Orléans, east of Ottawa, is a typical suburb. Identical houses that line up as far as the eye can see, strip malls, intense morning and evening traffic… As I spent my youth in the countryside, the suburbs have always appeared to me as a suffocating and disconcerting place to live in.

But it does not mean that a suburb is a no-man’s land when it comes time to discover places that are worth visiting. The suburbs are often shunned by tourists, but that does not mean they do not hide some well-kept secrets. And to prove it to myself, I went to visit Petrie Island in Orléans for the first time.

Petrie Island is actually made up of several islands, located on the Ottawa River north of Orléans. It is a rather popular place with the local population. There is a fairly busy summer beach, picnic areas and a few miles of hiking trails. In winter, the place attracts many ice fishers. But beyond its appeal to outdoor enthusiasts, Petrie Island is also a geologically and naturally interesting place.

On Petrie Island

Petrie Island was formed on sand deposits left at the end of the ice age. As this was a swampy and wet area, the islands were frequented by Aboriginal people as they were a great place for fishing. In the 19th century, the islands became the property of Scottish Captain Archibald Petrie, who bequeathed his name to them. The islands subsequently changed hands several times. In the 1950s, a mining company extracted sand there. In the 1960s, the size of the islands decreased considerably when the Carillon Dam was built further down the river. Finally, it was in the 1980s that Petrie Island became a public property and an organization (the Friends of Petrie Island), now provides protection and takes care of the small interpretation center that can be found on the island.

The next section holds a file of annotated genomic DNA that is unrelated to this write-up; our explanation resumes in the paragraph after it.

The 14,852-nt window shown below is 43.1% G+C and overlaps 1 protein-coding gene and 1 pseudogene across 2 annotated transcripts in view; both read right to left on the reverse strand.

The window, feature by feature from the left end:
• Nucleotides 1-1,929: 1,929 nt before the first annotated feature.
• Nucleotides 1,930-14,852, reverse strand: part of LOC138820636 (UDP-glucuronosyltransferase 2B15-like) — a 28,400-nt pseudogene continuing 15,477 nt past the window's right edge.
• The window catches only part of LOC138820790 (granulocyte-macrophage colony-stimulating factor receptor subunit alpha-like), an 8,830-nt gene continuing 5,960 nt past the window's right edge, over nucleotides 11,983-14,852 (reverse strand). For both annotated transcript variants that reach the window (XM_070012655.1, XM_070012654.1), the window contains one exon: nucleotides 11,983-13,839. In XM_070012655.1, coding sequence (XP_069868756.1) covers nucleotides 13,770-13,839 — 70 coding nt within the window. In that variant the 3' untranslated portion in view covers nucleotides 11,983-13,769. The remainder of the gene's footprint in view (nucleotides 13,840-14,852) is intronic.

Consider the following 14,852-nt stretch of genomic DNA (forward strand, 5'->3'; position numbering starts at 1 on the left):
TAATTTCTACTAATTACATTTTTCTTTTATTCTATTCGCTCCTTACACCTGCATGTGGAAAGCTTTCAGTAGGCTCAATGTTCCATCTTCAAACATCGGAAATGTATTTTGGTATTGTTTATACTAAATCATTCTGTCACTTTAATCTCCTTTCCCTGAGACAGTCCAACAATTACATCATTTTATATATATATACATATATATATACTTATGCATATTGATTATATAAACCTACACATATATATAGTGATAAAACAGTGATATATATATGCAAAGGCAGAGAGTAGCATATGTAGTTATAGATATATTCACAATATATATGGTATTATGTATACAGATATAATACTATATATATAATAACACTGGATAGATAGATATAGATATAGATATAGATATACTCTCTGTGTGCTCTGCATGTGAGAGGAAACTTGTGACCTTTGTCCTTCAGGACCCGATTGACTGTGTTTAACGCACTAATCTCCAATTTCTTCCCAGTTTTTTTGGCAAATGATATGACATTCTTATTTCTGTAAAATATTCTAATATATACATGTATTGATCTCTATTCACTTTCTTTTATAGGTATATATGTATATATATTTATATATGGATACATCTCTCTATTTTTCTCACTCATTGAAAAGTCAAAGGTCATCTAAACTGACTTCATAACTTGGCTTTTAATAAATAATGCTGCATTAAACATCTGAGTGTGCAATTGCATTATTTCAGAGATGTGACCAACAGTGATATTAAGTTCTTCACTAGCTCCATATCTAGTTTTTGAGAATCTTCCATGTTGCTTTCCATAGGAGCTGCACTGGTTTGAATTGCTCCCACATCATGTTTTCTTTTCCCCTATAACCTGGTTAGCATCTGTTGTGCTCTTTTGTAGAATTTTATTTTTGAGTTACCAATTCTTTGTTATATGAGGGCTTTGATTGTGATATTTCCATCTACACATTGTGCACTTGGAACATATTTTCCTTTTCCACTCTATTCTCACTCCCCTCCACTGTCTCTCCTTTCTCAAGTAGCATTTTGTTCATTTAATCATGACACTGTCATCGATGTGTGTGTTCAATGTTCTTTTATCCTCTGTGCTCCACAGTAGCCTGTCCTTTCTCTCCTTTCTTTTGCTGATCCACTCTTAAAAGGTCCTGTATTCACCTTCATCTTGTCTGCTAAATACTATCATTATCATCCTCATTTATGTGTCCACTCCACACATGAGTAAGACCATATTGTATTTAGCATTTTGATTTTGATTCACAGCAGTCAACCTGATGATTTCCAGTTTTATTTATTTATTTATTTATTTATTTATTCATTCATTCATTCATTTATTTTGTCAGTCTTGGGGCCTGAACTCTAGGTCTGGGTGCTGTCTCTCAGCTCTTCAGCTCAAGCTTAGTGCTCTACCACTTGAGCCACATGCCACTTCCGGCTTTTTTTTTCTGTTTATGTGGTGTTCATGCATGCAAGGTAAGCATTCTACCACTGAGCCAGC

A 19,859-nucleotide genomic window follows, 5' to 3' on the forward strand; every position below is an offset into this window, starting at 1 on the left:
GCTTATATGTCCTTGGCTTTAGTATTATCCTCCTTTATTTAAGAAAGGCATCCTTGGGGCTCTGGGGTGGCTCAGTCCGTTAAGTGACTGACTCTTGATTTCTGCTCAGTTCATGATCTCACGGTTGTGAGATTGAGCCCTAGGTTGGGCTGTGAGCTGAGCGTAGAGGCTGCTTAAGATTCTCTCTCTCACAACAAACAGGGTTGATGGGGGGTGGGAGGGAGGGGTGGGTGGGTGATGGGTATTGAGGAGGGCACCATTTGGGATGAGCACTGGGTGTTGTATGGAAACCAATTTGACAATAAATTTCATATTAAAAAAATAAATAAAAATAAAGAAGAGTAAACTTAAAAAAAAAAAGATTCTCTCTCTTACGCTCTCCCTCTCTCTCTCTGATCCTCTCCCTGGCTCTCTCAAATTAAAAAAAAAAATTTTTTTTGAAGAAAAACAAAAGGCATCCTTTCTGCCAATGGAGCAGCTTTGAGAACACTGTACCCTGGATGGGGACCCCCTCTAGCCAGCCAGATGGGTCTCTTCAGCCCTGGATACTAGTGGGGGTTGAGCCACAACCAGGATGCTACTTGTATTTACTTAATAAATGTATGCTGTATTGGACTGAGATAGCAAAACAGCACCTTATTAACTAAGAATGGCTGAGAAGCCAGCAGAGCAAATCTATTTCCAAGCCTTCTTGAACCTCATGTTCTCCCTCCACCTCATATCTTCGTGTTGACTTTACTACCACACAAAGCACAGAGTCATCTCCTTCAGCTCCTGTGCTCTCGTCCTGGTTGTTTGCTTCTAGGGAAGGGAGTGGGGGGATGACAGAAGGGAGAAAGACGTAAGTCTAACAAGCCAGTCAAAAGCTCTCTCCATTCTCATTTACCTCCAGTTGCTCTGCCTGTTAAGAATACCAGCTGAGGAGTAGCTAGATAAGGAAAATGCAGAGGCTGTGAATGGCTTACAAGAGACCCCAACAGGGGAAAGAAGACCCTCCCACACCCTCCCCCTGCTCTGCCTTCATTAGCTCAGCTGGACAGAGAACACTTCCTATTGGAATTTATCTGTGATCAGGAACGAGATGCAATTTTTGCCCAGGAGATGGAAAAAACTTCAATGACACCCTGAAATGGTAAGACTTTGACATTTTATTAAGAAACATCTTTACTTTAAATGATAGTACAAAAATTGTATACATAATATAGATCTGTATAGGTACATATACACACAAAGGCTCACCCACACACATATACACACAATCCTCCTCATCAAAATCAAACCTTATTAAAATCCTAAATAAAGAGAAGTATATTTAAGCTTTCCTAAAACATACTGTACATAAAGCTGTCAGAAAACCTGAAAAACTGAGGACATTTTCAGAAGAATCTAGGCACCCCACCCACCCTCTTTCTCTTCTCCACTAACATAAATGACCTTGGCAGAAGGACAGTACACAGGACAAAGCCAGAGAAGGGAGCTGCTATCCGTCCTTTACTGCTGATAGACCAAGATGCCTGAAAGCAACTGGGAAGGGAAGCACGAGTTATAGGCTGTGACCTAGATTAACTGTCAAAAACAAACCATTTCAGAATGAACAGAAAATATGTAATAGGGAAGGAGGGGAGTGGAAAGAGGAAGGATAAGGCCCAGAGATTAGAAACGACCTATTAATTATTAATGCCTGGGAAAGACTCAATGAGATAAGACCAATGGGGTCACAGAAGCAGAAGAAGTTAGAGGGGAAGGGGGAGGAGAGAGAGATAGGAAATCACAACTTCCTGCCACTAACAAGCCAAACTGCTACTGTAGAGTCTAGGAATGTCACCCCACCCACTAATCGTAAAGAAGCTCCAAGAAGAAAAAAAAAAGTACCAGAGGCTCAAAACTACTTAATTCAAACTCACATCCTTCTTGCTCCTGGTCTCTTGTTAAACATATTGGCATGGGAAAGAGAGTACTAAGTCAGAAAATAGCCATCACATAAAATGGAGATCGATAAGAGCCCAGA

Petrie Island is usually flooded in the spring, creating a wetland habitat that supports unique flora and fauna. Ontario has classified the island as an Area of Natural and Scientific Interest. In short, it is one of the last places in the region to discover what the Ottawa River ecosystem looked like before the development of the nation’s capital.

When I went there, one morning after a snowstorm, I was the only one on the trails. There was not a sound, only the noise of my footsteps on the snow, and sometimes a bird. Hard to believe at that moment that I was in Orléans, only ten kilometers from downtown Canada’s capital. Maybe the suburbs aren’t too bad after all!

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